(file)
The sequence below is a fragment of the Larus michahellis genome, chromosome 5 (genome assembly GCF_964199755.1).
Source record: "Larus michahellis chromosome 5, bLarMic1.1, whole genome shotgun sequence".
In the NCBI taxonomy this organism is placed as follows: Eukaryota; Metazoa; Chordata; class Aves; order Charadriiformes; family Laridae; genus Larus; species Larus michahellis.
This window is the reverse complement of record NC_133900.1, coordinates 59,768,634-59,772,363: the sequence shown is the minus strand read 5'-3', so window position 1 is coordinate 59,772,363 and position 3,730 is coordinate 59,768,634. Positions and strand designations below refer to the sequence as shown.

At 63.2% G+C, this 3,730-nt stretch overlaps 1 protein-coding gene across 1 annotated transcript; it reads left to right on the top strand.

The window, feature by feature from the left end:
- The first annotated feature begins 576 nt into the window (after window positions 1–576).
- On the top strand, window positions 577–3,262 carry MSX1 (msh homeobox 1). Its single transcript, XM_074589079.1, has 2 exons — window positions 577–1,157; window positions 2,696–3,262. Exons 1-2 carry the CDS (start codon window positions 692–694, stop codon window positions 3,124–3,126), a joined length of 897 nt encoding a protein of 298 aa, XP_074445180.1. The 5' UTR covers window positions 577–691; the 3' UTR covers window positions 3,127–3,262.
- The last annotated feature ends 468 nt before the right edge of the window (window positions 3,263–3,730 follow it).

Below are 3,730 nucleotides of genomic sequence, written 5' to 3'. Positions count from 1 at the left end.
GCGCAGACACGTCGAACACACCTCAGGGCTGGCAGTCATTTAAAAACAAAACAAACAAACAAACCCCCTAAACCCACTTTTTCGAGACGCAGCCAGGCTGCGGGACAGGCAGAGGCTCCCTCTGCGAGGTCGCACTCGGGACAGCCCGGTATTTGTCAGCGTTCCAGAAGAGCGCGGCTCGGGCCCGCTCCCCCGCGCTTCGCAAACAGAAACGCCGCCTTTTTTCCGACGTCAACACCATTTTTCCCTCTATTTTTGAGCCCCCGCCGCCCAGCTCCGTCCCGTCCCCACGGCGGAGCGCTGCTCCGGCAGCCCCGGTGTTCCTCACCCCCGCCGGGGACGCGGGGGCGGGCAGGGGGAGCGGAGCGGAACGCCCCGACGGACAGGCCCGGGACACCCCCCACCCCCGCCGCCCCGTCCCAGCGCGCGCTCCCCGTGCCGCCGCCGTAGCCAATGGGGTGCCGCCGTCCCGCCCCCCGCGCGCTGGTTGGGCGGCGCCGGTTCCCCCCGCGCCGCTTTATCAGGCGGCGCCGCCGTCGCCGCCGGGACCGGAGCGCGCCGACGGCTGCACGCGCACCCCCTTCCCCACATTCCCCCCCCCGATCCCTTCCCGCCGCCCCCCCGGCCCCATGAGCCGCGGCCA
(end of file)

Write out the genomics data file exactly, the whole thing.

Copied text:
The sequence below is a fragment of the Larus michahellis genome, chromosome 5 (genome assembly GCF_964199755.1).
Source record: "Larus michahellis chromosome 5, bLarMic1.1, whole genome shotgun sequence".
In the NCBI taxonomy this organism is placed as follows: Eukaryota; Metazoa; Chordata; class Aves; order Charadriiformes; family Laridae; genus Larus; species Larus michahellis.
This window is the reverse complement of record NC_133900.1, coordinates 59,768,634-59,772,363: the sequence shown is the minus strand read 5'-3', so window position 1 is coordinate 59,772,363 and position 3,730 is coordinate 59,768,634. Positions and strand designations below refer to the sequence as shown.

At 63.2% G+C, this 3,730-nt stretch overlaps 1 protein-coding gene across 1 annotated transcript; it reads left to right on the top strand.

The window, feature by feature from the left end:
- The first annotated feature begins 576 nt into the window (after window positions 1–576).
- On the top strand, window positions 577–3,262 carry MSX1 (msh homeobox 1). Its single transcript, XM_074589079.1, has 2 exons — window positions 577–1,157; window positions 2,696–3,262. Exons 1-2 carry the CDS (start codon window positions 692–694, stop codon window positions 3,124–3,126), a joined length of 897 nt encoding a protein of 298 aa, XP_074445180.1. The 5' UTR covers window positions 577–691; the 3' UTR covers window positions 3,127–3,262.
- The last annotated feature ends 468 nt before the right edge of the window (window positions 3,263–3,730 follow it).

Below are 3,730 nucleotides of genomic sequence, written 5' to 3'. Positions count from 1 at the left end.
GCGCAGACACGTCGAACACACCTCAGGGCTGGCAGTCATTTAAAAACAAAACAAACAAACAAACCCCCTAAACCCACTTTTTCGAGACGCAGCCAGGCTGCGGGACAGGCAGAGGCTCCCTCTGCGAGGTCGCACTCGGGACAGCCCGGTATTTGTCAGCGTTCCAGAAGAGCGCGGCTCGGGCCCGCTCCCCCGCGCTTCGCAAACAGAAACGCCGCCTTTTTTCCGACGTCAACACCATTTTTCCCTCTATTTTTGAGCCCCCGCCGCCCAGCTCCGTCCCGTCCCCACGGCGGAGCGCTGCTCCGGCAGCCCCGGTGTTCCTCACCCCCGCCGGGGACGCGGGGGCGGGCAGGGGGAGCGGAGCGGAACGCCCCGACGGACAGGCCCGGGACACCCCCCACCCCCGCCGCCCCGTCCCAGCGCGCGCTCCCCGTGCCGCCGCCGTAGCCAATGGGGTGCCGCCGTCCCGCCCCCCGCGCGCTGGTTGGGCGGCGCCGGTTCCCCCCGCGCCGCTTTATCAGGCGGCGCCGCCGTCGCCGCCGGGACCGGAGCGCGCCGACGGCTGCACGCGCACCCCCTTCCCCACATTCCCCCCCCCGATCCCTTCCCGCCGCCCCCCCGGCCCCATGAGCCGCGGCCA